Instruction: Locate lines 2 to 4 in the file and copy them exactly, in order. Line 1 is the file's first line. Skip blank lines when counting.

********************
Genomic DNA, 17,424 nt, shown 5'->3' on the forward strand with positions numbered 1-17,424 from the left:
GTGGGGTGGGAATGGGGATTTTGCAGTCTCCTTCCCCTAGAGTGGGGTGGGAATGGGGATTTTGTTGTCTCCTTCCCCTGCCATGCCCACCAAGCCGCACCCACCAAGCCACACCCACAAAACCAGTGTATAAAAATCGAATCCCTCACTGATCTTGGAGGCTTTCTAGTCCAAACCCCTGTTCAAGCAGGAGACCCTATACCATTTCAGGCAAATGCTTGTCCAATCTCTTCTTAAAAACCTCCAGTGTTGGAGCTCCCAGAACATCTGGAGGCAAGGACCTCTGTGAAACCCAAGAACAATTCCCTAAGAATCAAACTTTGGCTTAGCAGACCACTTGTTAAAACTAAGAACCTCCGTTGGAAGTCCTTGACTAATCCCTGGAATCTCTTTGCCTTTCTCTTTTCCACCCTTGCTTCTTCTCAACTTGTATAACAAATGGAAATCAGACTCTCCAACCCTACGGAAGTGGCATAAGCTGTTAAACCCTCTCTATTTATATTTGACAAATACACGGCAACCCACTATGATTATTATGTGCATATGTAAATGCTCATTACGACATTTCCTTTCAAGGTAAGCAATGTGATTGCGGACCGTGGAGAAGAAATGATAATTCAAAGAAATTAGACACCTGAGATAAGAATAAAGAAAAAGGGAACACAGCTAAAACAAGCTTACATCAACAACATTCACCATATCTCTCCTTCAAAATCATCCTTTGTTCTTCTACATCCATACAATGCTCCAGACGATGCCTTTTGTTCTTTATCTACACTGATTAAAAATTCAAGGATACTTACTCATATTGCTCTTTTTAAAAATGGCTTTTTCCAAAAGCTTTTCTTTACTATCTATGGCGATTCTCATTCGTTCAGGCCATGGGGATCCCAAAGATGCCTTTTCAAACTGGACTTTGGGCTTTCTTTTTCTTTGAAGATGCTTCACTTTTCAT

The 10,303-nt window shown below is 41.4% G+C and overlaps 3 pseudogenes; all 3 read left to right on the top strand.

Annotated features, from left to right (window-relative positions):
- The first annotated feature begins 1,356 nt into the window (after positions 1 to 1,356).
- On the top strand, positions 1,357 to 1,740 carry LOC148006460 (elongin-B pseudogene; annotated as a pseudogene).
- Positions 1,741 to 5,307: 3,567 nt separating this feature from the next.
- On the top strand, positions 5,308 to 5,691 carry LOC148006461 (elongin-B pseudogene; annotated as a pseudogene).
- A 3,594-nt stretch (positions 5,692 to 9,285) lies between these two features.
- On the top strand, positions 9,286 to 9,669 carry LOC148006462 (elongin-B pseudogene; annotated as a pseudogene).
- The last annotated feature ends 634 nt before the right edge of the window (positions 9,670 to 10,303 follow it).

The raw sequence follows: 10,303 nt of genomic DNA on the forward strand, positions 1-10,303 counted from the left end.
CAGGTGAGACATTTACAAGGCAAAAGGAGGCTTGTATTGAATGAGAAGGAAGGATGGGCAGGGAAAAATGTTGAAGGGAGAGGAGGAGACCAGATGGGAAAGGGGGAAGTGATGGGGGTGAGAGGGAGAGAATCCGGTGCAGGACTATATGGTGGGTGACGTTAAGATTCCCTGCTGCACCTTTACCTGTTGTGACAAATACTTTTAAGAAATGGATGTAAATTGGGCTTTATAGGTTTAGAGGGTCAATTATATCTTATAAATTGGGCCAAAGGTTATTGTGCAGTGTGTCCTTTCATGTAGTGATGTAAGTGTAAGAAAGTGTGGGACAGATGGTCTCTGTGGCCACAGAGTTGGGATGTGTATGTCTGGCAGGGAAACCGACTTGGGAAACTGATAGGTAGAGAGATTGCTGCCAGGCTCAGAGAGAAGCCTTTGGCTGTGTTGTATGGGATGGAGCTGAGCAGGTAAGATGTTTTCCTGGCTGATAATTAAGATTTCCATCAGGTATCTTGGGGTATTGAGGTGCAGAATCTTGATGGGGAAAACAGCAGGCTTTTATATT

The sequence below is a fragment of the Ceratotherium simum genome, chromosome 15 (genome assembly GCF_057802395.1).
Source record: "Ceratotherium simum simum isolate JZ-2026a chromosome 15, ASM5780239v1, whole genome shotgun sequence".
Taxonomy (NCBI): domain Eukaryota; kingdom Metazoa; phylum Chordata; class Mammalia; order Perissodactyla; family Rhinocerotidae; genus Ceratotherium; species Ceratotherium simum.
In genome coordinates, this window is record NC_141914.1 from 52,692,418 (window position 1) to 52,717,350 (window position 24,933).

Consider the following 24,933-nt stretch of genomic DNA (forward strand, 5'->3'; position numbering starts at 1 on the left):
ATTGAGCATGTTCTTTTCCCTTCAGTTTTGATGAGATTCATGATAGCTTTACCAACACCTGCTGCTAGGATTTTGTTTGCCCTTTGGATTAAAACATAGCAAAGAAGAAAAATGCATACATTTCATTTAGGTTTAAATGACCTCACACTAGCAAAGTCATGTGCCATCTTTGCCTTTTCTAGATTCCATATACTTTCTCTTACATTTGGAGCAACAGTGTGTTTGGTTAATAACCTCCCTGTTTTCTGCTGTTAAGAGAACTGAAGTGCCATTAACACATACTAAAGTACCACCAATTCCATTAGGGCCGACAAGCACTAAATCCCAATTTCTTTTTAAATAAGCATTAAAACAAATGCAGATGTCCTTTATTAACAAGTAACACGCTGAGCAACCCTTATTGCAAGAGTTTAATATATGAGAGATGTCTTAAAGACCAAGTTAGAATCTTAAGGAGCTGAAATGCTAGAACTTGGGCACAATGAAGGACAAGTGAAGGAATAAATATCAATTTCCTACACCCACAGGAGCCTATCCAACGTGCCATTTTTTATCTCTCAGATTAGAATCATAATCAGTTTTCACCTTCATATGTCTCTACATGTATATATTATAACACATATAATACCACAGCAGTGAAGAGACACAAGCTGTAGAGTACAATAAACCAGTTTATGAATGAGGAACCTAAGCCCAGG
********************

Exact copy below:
GTGGGGTGGGAATGGGGATTTTGCAGTCTCCTTCCCCTAGAGTGGGGTGGGAATGGGGATTTTGTTGTCTCCTTCCCCTGCCATGCCCACCAAGCCGCACCCACCAAGCCACACCCACAAAACCAGTGTATAAAAATCGAATCCCTCACTGATCTTGGAGGCTTTCTAGTCCAAACCCCTGTTCAAGCAGGAGACCCTATACCATTTCAGGCAAATGCTTGTCCAATCTCTTCTTAAAAACCTCCAGTGTTGGAGCTCCCAGAACATCTGGAGGCAAGGACCTCTGTGAAACCCAAGAACAATTCCCTAAGAATCAAACTTTGGCTTAGCAGACCACTTGTTAAAACTAAGAACCTCCGTTGGAAGTCCTTGACTAATCCCTGGAATCTCTTTGCCTTTCTCTTTTCCACCCTTGCTTCTTCTCAACTTGTATAACAAATGGAAATCAGACTCTCCAACCCTACGGAAGTGGCATAAGCTGTTAAACCCTCTCTATTTATATTTGACAAATACACGGCAACCCACTATGATTATTATGTGCATATGTAAATGCTCATTACGACATTTCCTTTCAAGGTAAGCAATGTGATTGCGGACCGTGGAGAAGAAATGATAATTCAAAGAAATTAGACACCTGAGATAAGAATAAAGAAAAAGGGAACACAGCTAAAACAAGCTTACATCAACAACATTCACCATATCTCTCCTTCAAAATCATCCTTTGTTCTTCTACATCCATACAATGCTCCAGACGATGCCTTTTGTTCTTTATCTACACTGATTAAAAATTCAAGGATACTTACTCATATTGCTCTTTTTAAAAATGGCTTTTTCCAAAAGCTTTTCTTTACTATCTATGGCGATTCTCATTCGTTCAGGCCATGGGGATCCCAAAGATGCCTTTTCAAACTGGACTTTGGGCTTTCTTTTTCTTTGAAGATGCTTCACTTTTCAT

The 10,303-nt window shown below is 41.4% G+C and overlaps 3 pseudogenes; all 3 read left to right on the top strand.

Annotated features, from left to right (window-relative positions):